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Rabbit and cat mom duo raise their babies together in unlikely bond that's melting our hearts

Destiny Hampton, a farmer at the sanctuary, asked netizens for their advice on the situation. 'Shall I separate the babies or let them raise them together?'

Rabbit and cat mom duo raise their babies together in unlikely bond that's melting our hearts
Cover Image Source: TikTok / @robersoncreekfarm

In an animal rescue sanctuary, a farmer captured an odd video of a cat and a rabbit raising their litter together. In the now-viral TikTok video, the animals living at Roberson Creek Farm in North Carolina can be seen looking after their babies in a mesh cage.

The video captioned "Monday morning surprise" has reached over 25 million views on Tiktok. According to Newsweek, Destiny Hampton, a farmer at the sanctuary who shot the sweet video, asked netizens for their advice on the situation. "Shall I separate the babies or let them raise them together?" she wrote in the text overlay.



 

The New Jersey-based Animal Welfare Association reports that cats and rabbits can coexist, but it is pivotal that they should be properly introduced to each other. "However, it is important to always remember that cats are predators and rabbits are prey. If your cat exhibits predatory behavior, introducing a rabbit will put the rabbit in danger. Cats need space to run and play, just as a rabbit does—but a running or hopping rabbit can trigger a cat's prey drive. The best option is to set up visual barriers between the rabbit and the cat so that the cat can feel more relaxed and the rabbit feels a greater sense of safety," the nonprofit organization recommends. They went on to add that "rabbits are far more territorial than cats, are capable of defending themselves, and could possibly cause injury to a cat."



 

Once Chrissy, the cat, relocated her babies into the rabbit hutch, Amy, the bunny, served as the babysitter for more than two weeks. According to Good News Network, Hampton had put up a separate hutch for Amy and her babies, so it came as a surprise to see the cat occupying the same room as the rabbit.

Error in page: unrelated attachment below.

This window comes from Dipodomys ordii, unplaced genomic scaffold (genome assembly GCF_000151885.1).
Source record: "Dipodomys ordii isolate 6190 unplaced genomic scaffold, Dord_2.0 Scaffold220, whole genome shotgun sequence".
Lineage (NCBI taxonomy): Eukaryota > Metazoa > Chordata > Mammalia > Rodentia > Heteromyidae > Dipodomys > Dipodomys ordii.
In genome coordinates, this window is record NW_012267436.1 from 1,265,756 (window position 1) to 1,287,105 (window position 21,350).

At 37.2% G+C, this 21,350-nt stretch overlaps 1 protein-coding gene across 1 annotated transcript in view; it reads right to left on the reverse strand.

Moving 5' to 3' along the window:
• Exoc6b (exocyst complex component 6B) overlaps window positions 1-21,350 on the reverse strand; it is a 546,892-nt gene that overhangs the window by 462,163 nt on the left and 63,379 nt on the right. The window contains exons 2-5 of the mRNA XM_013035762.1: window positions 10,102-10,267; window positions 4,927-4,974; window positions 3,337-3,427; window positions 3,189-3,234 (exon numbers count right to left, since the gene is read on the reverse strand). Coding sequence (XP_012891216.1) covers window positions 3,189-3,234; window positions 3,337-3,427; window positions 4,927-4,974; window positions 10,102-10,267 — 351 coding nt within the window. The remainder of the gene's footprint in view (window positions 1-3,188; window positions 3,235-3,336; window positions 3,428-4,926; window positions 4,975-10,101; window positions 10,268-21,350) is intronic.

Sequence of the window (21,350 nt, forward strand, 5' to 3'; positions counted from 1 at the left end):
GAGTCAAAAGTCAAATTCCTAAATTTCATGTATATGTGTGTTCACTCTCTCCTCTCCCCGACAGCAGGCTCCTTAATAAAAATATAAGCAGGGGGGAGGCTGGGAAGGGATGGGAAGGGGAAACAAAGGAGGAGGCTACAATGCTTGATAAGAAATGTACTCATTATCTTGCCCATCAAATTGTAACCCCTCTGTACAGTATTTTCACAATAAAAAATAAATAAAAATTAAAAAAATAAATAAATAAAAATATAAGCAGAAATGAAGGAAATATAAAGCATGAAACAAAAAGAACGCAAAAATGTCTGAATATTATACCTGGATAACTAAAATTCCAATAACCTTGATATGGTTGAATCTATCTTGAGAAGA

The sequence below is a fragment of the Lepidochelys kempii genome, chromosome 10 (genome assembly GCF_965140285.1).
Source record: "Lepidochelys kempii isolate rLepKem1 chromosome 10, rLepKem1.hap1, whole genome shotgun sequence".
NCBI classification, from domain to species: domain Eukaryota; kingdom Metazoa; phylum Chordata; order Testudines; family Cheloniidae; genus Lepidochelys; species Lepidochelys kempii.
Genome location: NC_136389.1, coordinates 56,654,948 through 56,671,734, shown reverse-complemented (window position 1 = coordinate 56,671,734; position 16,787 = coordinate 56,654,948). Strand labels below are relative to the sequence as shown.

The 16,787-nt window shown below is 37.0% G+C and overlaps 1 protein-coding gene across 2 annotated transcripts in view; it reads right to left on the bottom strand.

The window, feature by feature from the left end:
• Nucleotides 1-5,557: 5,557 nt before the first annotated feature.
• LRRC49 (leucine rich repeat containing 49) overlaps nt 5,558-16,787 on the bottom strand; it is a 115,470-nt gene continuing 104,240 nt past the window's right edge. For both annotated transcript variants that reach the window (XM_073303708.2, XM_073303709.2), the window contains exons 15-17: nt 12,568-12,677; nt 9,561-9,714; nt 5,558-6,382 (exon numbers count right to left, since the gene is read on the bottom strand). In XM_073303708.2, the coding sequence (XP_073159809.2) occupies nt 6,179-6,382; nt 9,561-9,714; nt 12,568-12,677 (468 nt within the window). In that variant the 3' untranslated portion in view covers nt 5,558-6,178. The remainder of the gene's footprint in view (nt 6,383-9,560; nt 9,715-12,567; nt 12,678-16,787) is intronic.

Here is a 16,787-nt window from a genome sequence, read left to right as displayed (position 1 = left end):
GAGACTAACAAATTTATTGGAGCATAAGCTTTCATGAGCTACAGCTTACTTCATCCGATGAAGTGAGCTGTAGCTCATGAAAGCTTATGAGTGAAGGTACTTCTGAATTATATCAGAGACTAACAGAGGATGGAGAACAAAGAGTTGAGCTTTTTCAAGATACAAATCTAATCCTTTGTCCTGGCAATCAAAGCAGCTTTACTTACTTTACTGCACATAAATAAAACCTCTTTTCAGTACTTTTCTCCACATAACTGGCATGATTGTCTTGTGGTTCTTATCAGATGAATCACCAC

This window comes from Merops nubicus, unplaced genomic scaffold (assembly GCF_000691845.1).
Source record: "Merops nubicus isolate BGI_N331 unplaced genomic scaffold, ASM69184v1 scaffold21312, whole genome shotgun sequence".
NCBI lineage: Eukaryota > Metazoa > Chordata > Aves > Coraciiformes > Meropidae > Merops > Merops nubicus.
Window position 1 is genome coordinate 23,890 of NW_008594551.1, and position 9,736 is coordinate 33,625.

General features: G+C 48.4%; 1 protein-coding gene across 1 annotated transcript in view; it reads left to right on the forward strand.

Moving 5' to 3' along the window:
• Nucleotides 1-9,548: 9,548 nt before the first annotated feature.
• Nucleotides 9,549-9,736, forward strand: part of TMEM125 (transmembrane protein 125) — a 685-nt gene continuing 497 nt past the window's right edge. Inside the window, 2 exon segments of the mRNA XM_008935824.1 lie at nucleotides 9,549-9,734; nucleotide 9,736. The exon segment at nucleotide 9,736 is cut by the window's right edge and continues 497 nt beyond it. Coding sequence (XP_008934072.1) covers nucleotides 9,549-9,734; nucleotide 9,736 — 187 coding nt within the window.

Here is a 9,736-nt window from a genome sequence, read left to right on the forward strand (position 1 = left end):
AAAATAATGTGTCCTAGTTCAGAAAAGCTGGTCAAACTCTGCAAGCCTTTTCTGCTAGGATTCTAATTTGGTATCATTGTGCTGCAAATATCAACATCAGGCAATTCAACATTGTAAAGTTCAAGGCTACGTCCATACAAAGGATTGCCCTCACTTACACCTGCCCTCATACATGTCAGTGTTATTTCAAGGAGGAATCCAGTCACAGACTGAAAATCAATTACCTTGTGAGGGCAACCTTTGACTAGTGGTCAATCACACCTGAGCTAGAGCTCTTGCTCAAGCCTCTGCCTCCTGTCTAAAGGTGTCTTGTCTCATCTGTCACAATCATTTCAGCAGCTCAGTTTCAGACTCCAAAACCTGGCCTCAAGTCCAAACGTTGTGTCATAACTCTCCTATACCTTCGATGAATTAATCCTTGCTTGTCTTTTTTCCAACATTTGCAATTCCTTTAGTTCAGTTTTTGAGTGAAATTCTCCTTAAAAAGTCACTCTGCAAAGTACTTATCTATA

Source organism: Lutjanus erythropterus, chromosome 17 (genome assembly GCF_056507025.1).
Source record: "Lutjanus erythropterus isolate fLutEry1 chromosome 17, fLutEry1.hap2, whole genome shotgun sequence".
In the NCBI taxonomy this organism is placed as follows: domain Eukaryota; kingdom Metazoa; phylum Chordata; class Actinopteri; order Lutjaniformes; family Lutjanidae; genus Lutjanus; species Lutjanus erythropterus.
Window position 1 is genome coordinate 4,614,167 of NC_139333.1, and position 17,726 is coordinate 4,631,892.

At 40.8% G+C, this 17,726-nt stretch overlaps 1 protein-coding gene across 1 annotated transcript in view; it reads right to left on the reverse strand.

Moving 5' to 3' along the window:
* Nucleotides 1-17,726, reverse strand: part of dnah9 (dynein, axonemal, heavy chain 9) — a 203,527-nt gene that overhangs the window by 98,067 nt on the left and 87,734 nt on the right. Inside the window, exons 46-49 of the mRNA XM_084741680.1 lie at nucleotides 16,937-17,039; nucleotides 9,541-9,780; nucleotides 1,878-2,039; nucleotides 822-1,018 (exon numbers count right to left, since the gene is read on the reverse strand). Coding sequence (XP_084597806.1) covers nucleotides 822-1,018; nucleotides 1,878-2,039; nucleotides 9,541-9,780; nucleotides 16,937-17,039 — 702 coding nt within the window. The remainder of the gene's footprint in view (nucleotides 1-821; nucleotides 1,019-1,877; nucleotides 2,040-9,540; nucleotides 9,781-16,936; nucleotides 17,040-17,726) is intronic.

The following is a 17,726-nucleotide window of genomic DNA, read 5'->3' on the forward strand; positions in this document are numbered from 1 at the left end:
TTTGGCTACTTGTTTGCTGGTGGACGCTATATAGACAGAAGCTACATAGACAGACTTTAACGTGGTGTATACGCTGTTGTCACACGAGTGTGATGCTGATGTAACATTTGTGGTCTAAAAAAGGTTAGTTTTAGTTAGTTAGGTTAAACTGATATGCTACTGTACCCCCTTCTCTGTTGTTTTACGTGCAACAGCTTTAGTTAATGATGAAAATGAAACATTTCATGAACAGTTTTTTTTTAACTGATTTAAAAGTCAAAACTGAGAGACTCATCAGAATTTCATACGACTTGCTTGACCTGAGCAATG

"I was a little worried at first that they might fight or hurt each other," said the 47-year-old farmer. The wildlife rescuer and owner of Roberson Creek Farm in Tobaccoville, North Carolina, tried to separate the pair, concerned for the babies, but it turned out to be a mistake. Both mothers stopped feeding their babies due to the stress of the sudden move. 



 

Now the duo co-parents their babies, but Chrissy often has to pick up the slack because May feeds her young ones only once a day. "They get along great," exclaimed Hampton on social media. "They all want to be together, the babies and the mothers."

Chrissy isn't "the nice cat," so this sudden affection was very new to everyone. "Chrissy is feral. She won’t let me touch her, but she apparently loves Amy. I think maybe she knew that the rabbit mom wasn’t making enough milk and wanted to help her," said Hampton. While rabbits can be very good friends with cats and dogs, every animal is different and you need to take care of them. Most pairs require constant supervision and care. If you are interested, learn more here.



 

Hampton has been providing updates on the "Cabbits," and the babies are growing to be very well-fed and healthy. "They're already growing so much (the bunnies more than the kitties)," said @christineellingt. "I love this. My rabbit used to chase my cats around the house. They are social animals. I love how the mom cat is cool with it," added @samanthakidwell.

"They all imprinted on one another; all those babies are interspersed and loved," said @starrajade. In response to a comment, Hampton said that rabbits and cats all live in her house together. "The rabbit had her babies in that box, and the cat moved her kittens in there to be together."

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